The following description was written by Sloane Angel Hilton, the creator of the facebook group for this aesthetic:
Its rise and fall between the years 1996-2002 - a movement in pop culture that is spawned from the research of The Y2K Aesthetic Institute. A notable shift in the visual mood of pop culture happened during the turn of the millennium, but it wasn’t Y2K Aesthetic. One thing I have found is that it was en vogue to be between 25-35, the prime age of Gen X at this time. I think of the “Music First” era of Vh1 programming.
Contrary to contemporaneous Y2K Aesthetic, and also McBling style of the early 2000s, Gen X Y/AC models in editorial fashion or artist marketing were much more "natural". You will see tons of nude lipstick, hair parted down the middle or natural textured hair, natural leathers, knee high boots, duster jackets, natural and muted colors - especially greens, beiges, tans, greys, and black. Design and fashion was moving from 60s revival into early 70s. Retro-futurism was Y2K Aesthetic, but Gen X YAC was more terrestrial. Its futurism was a mix of sterile and organic. McBling was a full blown disco revival, but here, we just see hints of the 70s. Depictions of city life through a colonialist lens. First wave gentrification. Urban life influenced graphic design, such as in the use of Helvetica as inspired by the NYC subway signs. The rise of a minimalist design revival.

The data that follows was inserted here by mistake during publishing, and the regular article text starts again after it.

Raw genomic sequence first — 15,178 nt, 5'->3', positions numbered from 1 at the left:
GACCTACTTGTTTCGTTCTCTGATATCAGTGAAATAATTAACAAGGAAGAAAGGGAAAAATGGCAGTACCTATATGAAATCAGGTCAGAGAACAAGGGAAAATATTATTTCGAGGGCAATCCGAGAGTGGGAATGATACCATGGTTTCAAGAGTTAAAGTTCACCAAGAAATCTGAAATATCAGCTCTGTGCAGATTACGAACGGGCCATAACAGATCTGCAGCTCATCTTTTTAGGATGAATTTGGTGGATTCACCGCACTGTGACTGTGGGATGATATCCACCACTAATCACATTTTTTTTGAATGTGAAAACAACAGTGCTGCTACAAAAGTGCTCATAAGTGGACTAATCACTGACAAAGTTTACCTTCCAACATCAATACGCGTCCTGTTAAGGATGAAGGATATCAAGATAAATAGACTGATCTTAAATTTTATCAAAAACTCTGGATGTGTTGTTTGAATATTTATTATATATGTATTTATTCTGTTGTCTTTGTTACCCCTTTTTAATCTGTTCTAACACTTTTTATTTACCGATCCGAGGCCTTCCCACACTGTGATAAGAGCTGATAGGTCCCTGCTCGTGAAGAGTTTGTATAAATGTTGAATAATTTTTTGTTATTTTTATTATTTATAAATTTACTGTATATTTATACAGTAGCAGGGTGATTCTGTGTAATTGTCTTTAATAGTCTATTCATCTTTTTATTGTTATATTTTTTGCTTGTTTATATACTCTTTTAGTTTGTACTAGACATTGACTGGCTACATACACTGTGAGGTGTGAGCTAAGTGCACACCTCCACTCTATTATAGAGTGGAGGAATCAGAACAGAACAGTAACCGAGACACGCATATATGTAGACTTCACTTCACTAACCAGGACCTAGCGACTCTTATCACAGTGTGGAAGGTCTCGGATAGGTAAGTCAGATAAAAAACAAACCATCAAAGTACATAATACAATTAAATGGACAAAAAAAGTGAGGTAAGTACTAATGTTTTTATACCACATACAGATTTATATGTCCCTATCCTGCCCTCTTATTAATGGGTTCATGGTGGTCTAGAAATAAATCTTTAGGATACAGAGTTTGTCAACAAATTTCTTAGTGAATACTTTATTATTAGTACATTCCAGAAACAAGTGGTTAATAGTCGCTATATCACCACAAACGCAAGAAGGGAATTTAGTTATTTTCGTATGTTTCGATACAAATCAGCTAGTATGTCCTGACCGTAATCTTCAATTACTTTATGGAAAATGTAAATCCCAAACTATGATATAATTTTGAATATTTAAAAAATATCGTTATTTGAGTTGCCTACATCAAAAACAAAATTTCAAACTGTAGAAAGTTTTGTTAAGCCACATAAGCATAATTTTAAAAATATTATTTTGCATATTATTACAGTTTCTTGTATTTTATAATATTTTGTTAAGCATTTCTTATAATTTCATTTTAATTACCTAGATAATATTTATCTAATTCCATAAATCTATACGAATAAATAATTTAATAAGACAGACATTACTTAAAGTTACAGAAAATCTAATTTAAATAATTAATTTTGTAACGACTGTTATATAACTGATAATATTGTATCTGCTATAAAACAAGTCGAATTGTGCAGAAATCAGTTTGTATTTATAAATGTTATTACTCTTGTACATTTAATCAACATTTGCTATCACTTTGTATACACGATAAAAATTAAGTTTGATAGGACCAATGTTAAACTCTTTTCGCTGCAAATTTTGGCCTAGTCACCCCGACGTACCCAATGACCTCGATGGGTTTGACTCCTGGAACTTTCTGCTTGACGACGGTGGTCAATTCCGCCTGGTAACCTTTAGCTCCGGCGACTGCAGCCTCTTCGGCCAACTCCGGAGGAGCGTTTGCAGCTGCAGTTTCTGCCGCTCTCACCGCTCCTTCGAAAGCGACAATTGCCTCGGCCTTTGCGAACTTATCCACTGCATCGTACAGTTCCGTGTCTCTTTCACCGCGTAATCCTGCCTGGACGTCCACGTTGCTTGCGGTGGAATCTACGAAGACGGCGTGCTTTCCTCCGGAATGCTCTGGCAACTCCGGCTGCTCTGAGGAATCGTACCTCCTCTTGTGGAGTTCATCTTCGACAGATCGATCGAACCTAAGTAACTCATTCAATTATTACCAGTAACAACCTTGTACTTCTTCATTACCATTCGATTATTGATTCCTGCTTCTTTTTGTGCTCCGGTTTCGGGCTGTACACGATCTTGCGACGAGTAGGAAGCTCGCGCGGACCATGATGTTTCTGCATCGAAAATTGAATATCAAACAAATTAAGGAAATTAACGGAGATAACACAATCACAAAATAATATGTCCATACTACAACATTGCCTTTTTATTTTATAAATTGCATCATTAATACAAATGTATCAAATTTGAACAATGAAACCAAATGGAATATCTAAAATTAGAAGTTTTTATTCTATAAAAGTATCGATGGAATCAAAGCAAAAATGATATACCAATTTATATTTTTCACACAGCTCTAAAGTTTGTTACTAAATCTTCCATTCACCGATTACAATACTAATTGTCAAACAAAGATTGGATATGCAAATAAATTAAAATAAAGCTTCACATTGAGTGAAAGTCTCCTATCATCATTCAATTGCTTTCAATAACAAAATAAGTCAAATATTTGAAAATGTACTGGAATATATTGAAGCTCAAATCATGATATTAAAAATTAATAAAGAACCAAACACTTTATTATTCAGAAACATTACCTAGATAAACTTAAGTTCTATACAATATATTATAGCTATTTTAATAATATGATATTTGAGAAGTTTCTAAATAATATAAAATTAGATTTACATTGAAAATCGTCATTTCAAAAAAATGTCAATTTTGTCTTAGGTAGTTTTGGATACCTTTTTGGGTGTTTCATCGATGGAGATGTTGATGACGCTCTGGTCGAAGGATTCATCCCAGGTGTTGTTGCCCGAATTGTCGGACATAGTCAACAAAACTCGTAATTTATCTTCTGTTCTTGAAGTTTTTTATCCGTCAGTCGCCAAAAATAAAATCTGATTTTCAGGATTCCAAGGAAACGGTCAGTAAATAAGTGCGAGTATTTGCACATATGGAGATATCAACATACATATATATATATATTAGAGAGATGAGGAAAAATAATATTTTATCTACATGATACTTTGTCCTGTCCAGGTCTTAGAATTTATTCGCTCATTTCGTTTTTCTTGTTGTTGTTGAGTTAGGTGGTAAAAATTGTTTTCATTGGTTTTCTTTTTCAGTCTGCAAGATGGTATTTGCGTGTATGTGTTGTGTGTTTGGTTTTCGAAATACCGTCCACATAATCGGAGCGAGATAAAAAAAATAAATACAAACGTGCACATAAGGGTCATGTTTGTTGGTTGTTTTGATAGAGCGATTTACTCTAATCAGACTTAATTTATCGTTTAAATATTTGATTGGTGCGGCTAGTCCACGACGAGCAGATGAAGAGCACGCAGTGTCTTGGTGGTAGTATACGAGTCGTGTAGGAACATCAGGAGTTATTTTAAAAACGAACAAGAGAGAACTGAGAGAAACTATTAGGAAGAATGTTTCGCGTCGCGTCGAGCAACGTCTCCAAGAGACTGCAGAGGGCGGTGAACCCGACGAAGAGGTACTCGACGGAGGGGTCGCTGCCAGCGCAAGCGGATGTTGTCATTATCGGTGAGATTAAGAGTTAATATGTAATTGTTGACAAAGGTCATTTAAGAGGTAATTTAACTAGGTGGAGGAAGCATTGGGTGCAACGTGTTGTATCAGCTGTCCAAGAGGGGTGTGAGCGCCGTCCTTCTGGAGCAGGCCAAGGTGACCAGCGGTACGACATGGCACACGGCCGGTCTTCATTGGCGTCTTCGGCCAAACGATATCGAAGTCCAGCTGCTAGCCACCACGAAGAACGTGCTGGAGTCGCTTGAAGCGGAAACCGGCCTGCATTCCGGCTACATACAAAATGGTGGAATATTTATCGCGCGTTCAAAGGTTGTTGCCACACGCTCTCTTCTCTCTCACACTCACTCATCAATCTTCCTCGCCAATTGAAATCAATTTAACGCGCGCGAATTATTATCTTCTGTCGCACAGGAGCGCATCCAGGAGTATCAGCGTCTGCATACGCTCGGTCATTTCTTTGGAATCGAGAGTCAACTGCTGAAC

On the runway, the rise/peak of the modern supermodel - Naomi Campbell, Kate Moss, and Linda Evangelista, who were all peaking at 25.
In photography and film, prevalence of bleach bypass, cross processing, “Lomo effect”, and other color grading trends.
Hit music in the US was heavily influenced or even imported from the UK and Europe. Notably, we saw a surge in french house/disco, big beat, electronic, trance, uk garage, and “easy listening”/adult contemporary marketed for Generation X. Less Pure Moods and more Cafe Del Mar.
Pop artists were reinvented to fit, like Madonna (Ray of Light). "Soft Club" refers to club culture trickling down into mainstream culture. As the style shifts into McBling, club culture becomes so huge that only the rich can enjoy it in Ibiza.
R&B + hip hop had a marked shift in production, due to producers like Soulshock and Karlin, Trackmasters, Darkchild/Rodney Jerkins, in addition to many more who formed top of the millennium sounds working with both these genres. Pop music was equally transformed by club music, R&B, and Latinx pop. Rock, pop and poetry were put over trip/hip-hop & breakbeats. Songs that may not have been written for the dance floor were produced as club music. See: soft club.
Get X young adults were into entrepreneurship, which supposedly fueled the 90s economic recovery, especially via tech industry. This is why they have been considered a generation which "sold out".
Discussion is much deserved regarding the nature of media diversity, both genuine (largely black POC in leading production roles across mediums) and as a marketing tool, and the start of gentrification as it would come to be known in post-industrial cities.